Injuries in the backcountry are not a matter of if, but rather when they might occur. This backpacking first aid kit checklist prepares you for the unfortunate times when you really need the supplies that should be in there.
Many experienced backpackers neglect regular checks and upgrades to their first aid kits. If you’re like me, your kit may have even sat in your pack for years without being replenished.
How to Use a Backpacking First Aid Kit Checklist
Pull this checklist out every spring when you’re getting your pack ready for your first overnighter. Personally, I like to plan a short overnight trip at the start of the season to test my pack and backpacking gear before longer trips.
This helps me evaluate any repairs or replacements I need to make before heading deeper into the wilderness. In the case of your first aid kit, spring is the perfect time to evaluate what you used last year and what you need to replace. Use this checklist to help you do that.
And don’t forget the value of planning in advance! If you check your first aid kit in the fall and restock then, it’ll be ready to grab and go when your friend spontaneously invites you on your first backpacking trip of the season.
My Backpacking First Aid Kit Checklist
Here’s everything I like to keep in my backpacking first aid kit. Check yours before you start your backpacking season and replenish it often to avoid being up a mountain without a Band-Aid!
1. First Aid Manual
Some of you out there will obviously have more first aid and trauma experience than others. If you’re a trained EMT or Wilderness First Responder, your manual is probably in your head, for the most part.
However, if you’re untrained in wilderness first aid techniques, making sure your kit contains a manual for how to effectively treat some of the most common backcountry injuries is essential.
2. Sterile Gauze Pads
One of the supplies I hope you never have to use is sterile gauze pads. If you do, they’ll help you prevent blood loss in the case of a moderate to severe laceration. They can be used to pack wounds and also to stabilize objects that become impaled in the skin.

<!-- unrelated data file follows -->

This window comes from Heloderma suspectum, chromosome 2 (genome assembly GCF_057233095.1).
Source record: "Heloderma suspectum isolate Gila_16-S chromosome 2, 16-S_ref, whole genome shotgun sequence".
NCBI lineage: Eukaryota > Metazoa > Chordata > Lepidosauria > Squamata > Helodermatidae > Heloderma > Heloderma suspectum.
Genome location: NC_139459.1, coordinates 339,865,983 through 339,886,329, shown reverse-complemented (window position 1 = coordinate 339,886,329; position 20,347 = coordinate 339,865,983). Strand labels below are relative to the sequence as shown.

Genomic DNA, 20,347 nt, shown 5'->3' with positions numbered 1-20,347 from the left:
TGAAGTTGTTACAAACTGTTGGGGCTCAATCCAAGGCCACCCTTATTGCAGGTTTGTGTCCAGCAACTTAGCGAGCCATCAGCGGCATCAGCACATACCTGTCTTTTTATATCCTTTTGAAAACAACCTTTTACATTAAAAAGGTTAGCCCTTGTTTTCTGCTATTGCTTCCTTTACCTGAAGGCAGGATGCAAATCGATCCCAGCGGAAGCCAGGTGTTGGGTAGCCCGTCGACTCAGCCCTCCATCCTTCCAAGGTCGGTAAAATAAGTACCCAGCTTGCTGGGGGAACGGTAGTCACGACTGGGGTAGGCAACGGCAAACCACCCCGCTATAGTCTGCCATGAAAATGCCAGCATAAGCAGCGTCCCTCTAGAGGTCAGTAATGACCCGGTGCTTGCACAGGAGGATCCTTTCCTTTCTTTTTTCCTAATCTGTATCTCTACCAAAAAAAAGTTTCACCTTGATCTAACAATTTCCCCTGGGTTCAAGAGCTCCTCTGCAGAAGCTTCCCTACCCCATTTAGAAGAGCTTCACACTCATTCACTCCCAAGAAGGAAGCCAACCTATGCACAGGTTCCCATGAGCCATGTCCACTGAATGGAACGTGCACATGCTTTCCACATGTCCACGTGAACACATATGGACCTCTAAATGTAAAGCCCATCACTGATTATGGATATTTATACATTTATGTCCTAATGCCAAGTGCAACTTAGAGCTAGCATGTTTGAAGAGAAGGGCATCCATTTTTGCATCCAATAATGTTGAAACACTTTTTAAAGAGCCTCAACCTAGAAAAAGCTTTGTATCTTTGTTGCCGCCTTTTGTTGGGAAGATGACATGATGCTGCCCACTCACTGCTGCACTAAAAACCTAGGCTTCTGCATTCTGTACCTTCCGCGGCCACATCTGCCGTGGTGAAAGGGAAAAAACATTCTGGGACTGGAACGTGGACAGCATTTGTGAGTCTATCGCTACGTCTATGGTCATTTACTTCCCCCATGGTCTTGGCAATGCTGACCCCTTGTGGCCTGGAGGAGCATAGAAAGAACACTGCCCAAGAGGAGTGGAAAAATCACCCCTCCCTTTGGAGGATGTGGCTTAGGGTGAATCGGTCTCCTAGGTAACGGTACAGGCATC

Your backpacking first aid kit list should include various sizes and types (stick and non-stick) of sterile gauze pads and, for the record, sterile means that they are still safely contained in their original packaging. Once that packaging is opened, pads that have been sitting in your kit for an extended time are no longer sterile.
3. Sterile Adhesive Bandages
Bandages are essential whether you’re using it for backpacking or simple first aid around the home. Be sure to stock your kit with various sizes of bandages, as well as different types. Larger bandages are great for covering minor cuts and scrapes.
Butterfly bandages, for example, are great to help close up larger lacerations. Knowing what you tend to use most, but also preparing for all scenarios, will help you decide on the assortment of bandages to always keep in your kit.
4. Adhesive Tape
Even more than bandages, adhesive tape is the supply I use most in my backpacking first aid kit. When you’re on the go (especially as an outdoor guide), tape provides an easy way to cover and seal minor cuts from potential infection (after sanitizing of course).
There are many varieties of athletic tape out there, but I tend to go for the one-inch type because it provides enough surface area to stick to itself and last throughout a full day of high activity.
5. Tweezers and/or Safety Pins
If you’re an outdoor enthusiast who loves any level of activity, you know that, eventually, things get stuck in your skin that you don’t want to be there.